That destination was eventually the Las Vegas suburb of Henderson, Nevada. Shternshain quit working full-time and focused on an investment firm she founded.

“The only downside is the distance from our friends,” she said. “That’s something that anybody can anticipate if they make a move.”

Christine Howes, a pediatric nurse who is a Bay Area native — along with her husband — said she took the class because both were tired of the Bay Area grind. When her sister found out about the class and asked to join along with her, she accepted.

“I had already done like a ton of research over the years, working up toward this. Even then, she brought new information that I wasn’t aware of,” Howes said of Navalgund. “I found it very helpful, and so did my sister-in-law.”

“It’s never easy selling your home and buying a home, and she just made it a more pleasurable experience,” she added. (Howes was one of the “graduates” who remained in-state, settling in Clovis, California, in Fresno County.)

“It’s very much a small town feel, but it has a lot of the bigger town amenities,” Howes said. “It’s more of a laid-back lifestyle. We have views of the Sierras all around us during the winter, and it’s gorgeous. Summers are hot and miserable, but that’s what air-conditioning and the pool are for, so we’re happy.”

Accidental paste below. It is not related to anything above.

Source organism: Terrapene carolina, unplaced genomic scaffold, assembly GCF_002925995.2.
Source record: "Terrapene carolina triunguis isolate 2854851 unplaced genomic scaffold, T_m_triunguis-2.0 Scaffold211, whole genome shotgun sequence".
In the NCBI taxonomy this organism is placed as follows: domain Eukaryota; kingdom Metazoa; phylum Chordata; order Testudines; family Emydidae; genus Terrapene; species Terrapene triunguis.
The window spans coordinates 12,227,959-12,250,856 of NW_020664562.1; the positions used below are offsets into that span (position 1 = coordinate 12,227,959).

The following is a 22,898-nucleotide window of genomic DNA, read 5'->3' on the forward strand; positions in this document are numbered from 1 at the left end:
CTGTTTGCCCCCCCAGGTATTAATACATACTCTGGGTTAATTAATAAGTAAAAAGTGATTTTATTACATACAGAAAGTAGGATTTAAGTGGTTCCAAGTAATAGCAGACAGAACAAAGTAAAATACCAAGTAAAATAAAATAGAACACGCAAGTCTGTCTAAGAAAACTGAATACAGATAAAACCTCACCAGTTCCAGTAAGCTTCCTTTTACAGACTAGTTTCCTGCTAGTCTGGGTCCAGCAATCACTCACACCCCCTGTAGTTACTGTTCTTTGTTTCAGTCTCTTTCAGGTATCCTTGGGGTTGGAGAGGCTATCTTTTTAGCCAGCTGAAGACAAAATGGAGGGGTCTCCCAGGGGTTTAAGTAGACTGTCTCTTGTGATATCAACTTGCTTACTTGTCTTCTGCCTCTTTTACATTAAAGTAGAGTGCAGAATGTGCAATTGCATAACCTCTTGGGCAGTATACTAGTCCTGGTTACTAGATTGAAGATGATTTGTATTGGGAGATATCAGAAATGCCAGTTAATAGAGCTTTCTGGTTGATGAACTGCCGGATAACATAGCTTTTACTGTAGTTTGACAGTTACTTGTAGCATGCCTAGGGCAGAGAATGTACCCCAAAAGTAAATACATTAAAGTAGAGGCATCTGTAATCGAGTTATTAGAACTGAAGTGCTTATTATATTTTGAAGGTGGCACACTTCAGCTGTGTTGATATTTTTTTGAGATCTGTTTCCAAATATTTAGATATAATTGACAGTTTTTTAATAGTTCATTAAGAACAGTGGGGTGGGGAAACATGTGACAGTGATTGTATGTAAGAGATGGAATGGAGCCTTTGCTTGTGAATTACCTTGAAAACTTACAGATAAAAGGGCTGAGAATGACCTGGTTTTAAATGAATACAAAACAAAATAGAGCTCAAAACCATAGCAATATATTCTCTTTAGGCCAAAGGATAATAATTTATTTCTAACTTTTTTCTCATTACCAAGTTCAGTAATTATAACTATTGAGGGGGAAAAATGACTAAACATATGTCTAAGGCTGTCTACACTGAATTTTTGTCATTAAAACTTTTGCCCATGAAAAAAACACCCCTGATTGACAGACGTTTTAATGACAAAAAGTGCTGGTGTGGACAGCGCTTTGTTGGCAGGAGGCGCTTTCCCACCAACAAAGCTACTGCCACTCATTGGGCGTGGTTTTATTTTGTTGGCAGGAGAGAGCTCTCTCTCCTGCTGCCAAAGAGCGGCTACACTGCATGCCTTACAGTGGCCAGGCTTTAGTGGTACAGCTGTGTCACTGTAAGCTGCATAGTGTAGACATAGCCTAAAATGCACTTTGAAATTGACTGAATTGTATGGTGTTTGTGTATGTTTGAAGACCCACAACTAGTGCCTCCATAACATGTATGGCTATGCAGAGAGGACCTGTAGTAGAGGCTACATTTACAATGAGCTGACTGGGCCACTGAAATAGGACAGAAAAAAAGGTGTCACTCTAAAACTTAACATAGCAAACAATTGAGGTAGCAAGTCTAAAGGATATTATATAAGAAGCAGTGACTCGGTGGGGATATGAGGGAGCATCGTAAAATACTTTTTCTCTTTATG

Which is all quite wonderful, in both cases — but they need someone to tell them this?

Since the first colonists began arriving in what would eventually become the United States back in the 17th century, we were able to readily find out for ourselves how to move to greener pastures if it was advantageous to us.

It was never particularly difficult — so much so, in fact, that we quickly found our way to California and made it a state in 1850. This was before the Transcontinental Railroad, air conditioning or the fair-trade half-caff oat milk latte, either, so it’s not like the Golden State was as attractive to the laptop warrior class as it is these days, either.

Now, in 2024, we have U-Haul and Zillow and a great big wide web of information that allows us to pick up a handheld screen constantly connected to said web through magic wireless technology and research virtually anything about anywhere we want to move within the United States — or outside of it, for that matter.

If you are currently living somewhere, it has never been easier to work out the logistics of moving somewhere else, especially in California. How dense do you need to be to have someone teach you something generations of Americans have figured out without even having a car, much less a Tesla?

Yet, Punam Navalgund is making good coin, one assumes, on video classes designed to teach people how to get out of a state that can’t seem to keep people in it.

And you wonder why the Bay Area is one of the most reliably liberal places in America, year after year? Good grief.

I’d still say it’s all a huge joke — but the hippie, the rabbi and the talking Republican duck all declined to renew their leases and moved to Texas. There goes that.


This article appeared originally on The Western Journal.